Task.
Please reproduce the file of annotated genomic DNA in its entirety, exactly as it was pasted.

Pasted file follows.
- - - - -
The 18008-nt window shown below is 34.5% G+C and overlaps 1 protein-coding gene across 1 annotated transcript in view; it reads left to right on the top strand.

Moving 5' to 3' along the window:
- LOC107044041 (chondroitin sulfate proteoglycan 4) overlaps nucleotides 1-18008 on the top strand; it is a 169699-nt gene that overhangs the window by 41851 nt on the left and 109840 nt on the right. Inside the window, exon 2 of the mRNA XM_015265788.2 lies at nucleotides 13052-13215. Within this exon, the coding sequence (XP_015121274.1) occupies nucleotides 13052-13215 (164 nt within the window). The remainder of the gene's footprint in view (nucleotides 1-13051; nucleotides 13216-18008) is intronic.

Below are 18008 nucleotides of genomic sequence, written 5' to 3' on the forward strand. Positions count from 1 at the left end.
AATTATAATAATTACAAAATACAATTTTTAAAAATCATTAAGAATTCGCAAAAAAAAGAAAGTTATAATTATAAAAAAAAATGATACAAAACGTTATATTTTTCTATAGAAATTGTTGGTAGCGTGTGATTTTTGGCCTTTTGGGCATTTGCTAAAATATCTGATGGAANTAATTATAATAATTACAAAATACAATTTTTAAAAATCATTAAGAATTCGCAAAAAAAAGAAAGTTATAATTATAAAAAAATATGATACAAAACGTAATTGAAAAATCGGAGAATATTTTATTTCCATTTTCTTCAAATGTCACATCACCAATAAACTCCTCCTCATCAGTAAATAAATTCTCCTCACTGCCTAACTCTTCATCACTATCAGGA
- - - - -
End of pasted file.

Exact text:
The 18008-nt window shown below is 34.5% G+C and overlaps 1 protein-coding gene across 1 annotated transcript in view; it reads left to right on the top strand.

Moving 5' to 3' along the window:
- LOC107044041 (chondroitin sulfate proteoglycan 4) overlaps nucleotides 1-18008 on the top strand; it is a 169699-nt gene that overhangs the window by 41851 nt on the left and 109840 nt on the right. Inside the window, exon 2 of the mRNA XM_015265788.2 lies at nucleotides 13052-13215. Within this exon, the coding sequence (XP_015121274.1) occupies nucleotides 13052-13215 (164 nt within the window). The remainder of the gene's footprint in view (nucleotides 1-13051; nucleotides 13216-18008) is intronic.

Below are 18008 nucleotides of genomic sequence, written 5' to 3' on the forward strand. Positions count from 1 at the left end.
AATTATAATAATTACAAAATACAATTTTTAAAAATCATTAAGAATTCGCAAAAAAAAGAAAGTTATAATTATAAAAAAAAATGATACAAAACGTTATATTTTTCTATAGAAATTGTTGGTAGCGTGTGATTTTTGGCCTTTTGGGCATTTGCTAAAATATCTGATGGAANTAATTATAATAATTACAAAATACAATTTTTAAAAATCATTAAGAATTCGCAAAAAAAAGAAAGTTATAATTATAAAAAAATATGATACAAAACGTAATTGAAAAATCGGAGAATATTTTATTTCCATTTTCTTCAAATGTCACATCACCAATAAACTCCTCCTCATCAGTAAATAAATTCTCCTCACTGCCTAACTCTTCATCACTATCAGGA